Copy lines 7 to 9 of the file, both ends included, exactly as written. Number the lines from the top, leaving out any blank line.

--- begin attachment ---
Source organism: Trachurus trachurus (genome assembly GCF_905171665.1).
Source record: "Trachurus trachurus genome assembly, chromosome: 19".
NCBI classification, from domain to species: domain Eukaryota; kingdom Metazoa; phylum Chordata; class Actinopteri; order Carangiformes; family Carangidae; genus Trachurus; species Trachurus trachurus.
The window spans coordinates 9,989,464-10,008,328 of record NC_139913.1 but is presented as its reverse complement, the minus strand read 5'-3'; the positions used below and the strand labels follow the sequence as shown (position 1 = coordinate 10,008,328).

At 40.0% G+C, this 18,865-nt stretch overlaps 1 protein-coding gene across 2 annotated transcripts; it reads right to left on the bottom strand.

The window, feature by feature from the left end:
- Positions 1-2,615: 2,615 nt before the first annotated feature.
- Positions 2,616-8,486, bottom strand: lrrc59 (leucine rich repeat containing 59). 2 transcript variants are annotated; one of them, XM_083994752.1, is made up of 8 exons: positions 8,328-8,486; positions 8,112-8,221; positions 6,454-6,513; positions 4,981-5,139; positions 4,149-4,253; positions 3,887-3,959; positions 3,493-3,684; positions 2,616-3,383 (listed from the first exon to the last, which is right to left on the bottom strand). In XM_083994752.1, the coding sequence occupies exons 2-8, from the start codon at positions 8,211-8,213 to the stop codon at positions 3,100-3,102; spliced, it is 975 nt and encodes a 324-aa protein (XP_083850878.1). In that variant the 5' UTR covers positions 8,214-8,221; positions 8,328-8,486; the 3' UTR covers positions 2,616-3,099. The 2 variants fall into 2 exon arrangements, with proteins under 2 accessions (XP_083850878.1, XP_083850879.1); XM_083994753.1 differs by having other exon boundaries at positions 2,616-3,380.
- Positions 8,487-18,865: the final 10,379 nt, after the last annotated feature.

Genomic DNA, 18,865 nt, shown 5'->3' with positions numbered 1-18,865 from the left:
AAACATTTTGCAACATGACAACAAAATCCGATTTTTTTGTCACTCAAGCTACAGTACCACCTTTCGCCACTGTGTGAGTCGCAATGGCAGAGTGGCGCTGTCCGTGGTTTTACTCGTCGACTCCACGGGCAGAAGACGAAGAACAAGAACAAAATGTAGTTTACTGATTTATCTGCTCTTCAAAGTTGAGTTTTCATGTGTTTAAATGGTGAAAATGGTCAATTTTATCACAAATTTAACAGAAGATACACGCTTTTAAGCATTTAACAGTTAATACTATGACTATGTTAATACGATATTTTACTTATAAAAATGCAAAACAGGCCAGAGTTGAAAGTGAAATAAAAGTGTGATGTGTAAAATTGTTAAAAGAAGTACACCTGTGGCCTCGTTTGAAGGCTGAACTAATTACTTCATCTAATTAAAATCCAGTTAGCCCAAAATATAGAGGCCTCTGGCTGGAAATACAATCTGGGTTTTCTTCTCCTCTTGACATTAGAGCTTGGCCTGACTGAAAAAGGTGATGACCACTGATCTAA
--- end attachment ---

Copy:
- Positions 1-2,615: 2,615 nt before the first annotated feature.
- Positions 2,616-8,486, bottom strand: lrrc59 (leucine rich repeat containing 59). 2 transcript variants are annotated; one of them, XM_083994752.1, is made up of 8 exons: positions 8,328-8,486; positions 8,112-8,221; positions 6,454-6,513; positions 4,981-5,139; positions 4,149-4,253; positions 3,887-3,959; positions 3,493-3,684; positions 2,616-3,383 (listed from the first exon to the last, which is right to left on the bottom strand). In XM_083994752.1, the coding sequence occupies exons 2-8, from the start codon at positions 8,211-8,213 to the stop codon at positions 3,100-3,102; spliced, it is 975 nt and encodes a 324-aa protein (XP_083850878.1). In that variant the 5' UTR covers positions 8,214-8,221; positions 8,328-8,486; the 3' UTR covers positions 2,616-3,099. The 2 variants fall into 2 exon arrangements, with proteins under 2 accessions (XP_083850878.1, XP_083850879.1); XM_083994753.1 differs by having other exon boundaries at positions 2,616-3,380.
- Positions 8,487-18,865: the final 10,379 nt, after the last annotated feature.